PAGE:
Internal gas and electricity market: Recommendation for full ownership unbundling of transmission and production activities in the electricity and gas markets. Establishment of a new single body at EU level to facilitate cross-border electricity trade or, at a minimum, a European network of Independent Regulators. Report emphasises that renewable energy investment can be hindered by lack of effective unbundling, competition and transparency.

Grid interconnection: Update on proposals for 42 projects for improving gas and electricity network explicitly recognises the vital importance of connecting offshore wind power in northern Europe and calls for the need to “roll out offshore wind energy”. Priority Interconnection Plan calls for the designation of European co-ordinators, a strengthened framework for TSOs, the streamlining of authorisation procedures and a clear framework for investment.

Nuclear power: Each member state must decide whether to use nuclear in its energy mix. New EU-wide high level group proposed to establish clear rules and a common understanding about safety and security.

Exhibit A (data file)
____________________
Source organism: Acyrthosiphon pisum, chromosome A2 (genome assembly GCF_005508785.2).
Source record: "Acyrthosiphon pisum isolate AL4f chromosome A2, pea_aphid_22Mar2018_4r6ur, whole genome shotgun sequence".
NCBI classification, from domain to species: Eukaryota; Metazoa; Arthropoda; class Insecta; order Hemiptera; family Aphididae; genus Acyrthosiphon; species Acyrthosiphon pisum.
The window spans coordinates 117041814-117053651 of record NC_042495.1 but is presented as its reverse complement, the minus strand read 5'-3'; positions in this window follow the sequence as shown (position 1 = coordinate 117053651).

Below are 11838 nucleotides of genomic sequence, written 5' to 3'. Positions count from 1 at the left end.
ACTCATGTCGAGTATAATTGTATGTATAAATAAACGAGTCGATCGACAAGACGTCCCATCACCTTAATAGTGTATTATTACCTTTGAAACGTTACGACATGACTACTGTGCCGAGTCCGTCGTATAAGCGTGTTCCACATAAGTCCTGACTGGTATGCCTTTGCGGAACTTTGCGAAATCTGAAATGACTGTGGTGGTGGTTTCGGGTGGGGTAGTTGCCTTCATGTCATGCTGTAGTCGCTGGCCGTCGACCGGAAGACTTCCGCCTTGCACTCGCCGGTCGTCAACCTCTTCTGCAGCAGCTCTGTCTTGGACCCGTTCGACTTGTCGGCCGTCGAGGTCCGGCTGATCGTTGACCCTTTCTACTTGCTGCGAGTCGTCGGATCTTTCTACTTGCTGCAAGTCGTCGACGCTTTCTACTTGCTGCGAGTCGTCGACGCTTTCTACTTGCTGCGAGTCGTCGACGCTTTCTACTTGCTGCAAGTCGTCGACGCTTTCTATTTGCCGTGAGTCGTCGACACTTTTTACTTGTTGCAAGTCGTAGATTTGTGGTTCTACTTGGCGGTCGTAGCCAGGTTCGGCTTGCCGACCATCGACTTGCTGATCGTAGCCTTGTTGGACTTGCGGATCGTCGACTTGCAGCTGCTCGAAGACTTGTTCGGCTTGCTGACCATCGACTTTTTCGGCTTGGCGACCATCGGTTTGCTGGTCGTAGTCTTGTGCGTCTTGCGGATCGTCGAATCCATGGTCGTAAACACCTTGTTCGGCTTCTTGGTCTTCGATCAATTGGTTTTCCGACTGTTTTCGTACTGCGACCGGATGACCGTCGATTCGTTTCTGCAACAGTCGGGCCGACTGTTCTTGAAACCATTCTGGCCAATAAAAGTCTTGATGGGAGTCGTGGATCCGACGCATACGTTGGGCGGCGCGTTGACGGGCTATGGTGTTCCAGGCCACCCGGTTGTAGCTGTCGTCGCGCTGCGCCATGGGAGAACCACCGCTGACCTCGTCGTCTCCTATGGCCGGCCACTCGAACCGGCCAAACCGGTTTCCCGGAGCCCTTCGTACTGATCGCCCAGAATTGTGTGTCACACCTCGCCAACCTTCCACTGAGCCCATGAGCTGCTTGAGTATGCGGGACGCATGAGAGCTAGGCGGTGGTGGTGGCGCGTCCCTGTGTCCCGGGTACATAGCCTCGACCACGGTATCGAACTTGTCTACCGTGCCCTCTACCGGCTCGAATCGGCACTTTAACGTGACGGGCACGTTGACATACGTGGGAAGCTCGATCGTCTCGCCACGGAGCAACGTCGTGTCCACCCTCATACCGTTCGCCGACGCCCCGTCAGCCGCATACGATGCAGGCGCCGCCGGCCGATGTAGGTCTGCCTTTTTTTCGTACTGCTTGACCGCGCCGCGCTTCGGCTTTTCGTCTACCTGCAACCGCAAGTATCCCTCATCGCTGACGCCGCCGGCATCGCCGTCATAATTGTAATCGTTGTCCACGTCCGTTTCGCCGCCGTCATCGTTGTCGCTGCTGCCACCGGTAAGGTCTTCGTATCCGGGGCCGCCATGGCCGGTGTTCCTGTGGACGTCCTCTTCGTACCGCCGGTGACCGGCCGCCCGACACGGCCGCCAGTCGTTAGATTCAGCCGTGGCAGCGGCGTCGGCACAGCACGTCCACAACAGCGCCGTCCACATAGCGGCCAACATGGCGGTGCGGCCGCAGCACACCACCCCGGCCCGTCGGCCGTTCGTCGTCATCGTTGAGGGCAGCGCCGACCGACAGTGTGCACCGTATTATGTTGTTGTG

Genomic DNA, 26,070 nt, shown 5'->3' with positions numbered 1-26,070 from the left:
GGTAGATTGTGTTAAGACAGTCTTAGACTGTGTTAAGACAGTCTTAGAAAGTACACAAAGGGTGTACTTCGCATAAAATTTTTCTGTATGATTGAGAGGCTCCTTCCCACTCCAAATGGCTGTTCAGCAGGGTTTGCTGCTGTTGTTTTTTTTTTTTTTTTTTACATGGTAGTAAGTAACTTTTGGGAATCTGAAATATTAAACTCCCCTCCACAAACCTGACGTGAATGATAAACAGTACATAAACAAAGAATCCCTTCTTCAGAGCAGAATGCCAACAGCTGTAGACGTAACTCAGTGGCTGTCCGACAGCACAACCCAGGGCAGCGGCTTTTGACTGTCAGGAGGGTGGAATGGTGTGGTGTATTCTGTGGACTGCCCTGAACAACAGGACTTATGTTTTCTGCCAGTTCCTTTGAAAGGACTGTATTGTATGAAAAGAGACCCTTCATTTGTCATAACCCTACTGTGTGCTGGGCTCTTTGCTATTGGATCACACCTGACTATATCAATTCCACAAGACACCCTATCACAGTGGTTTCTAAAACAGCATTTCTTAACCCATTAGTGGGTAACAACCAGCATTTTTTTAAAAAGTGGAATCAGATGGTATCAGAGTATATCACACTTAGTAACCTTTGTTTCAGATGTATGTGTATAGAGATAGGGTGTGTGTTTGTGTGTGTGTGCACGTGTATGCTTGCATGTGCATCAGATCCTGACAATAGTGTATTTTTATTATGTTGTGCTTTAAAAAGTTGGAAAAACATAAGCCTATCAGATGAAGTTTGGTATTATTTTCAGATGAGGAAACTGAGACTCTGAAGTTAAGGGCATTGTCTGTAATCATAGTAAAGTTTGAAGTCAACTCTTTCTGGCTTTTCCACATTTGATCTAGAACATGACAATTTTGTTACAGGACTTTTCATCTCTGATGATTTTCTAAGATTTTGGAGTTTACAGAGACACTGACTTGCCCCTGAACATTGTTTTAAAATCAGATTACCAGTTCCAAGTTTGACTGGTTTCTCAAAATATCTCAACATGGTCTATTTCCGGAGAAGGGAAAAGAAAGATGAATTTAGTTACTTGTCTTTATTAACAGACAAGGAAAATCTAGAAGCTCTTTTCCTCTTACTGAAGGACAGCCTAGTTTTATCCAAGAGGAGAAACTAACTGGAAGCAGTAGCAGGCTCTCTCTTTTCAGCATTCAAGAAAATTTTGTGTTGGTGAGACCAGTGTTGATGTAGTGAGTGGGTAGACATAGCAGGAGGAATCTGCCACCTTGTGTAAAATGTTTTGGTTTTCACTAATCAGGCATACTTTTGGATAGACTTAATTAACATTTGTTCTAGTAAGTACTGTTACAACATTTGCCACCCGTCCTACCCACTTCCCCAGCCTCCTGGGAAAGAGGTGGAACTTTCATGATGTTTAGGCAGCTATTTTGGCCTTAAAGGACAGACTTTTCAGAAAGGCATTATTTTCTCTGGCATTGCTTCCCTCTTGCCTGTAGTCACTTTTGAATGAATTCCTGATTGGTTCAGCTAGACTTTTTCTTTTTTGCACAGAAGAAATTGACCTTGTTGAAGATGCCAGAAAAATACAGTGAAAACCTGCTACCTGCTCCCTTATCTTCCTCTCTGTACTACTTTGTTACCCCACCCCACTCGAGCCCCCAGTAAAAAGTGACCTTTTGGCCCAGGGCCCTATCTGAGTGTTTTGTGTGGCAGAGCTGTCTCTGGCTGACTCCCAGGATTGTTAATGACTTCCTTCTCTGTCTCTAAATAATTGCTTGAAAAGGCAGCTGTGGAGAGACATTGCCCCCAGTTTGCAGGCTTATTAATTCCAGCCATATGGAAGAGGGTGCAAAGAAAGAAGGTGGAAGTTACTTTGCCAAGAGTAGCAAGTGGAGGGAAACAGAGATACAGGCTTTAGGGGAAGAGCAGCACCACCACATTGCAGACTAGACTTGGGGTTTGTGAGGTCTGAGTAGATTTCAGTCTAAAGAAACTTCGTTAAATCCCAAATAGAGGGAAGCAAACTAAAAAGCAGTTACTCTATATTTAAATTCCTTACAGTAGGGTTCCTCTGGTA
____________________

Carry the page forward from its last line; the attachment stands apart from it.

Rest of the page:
Fossil fuels: Construction of up to 12 large scale demonstration plants to test emission reduction technology and decide when coal and gas-fired power stations will need to install carbon capture and storage. 2020 suggested as deadline for all new plants. R&D funding for carbon reduction technology to be substantially increased.

Energy technology: New plan to be prepared during 2007 will strongly focus on reducing renewable energy costs in order to achieve the 20% by 2020 target. Special mention made of the impressive technological progress by wind over the last 20 years.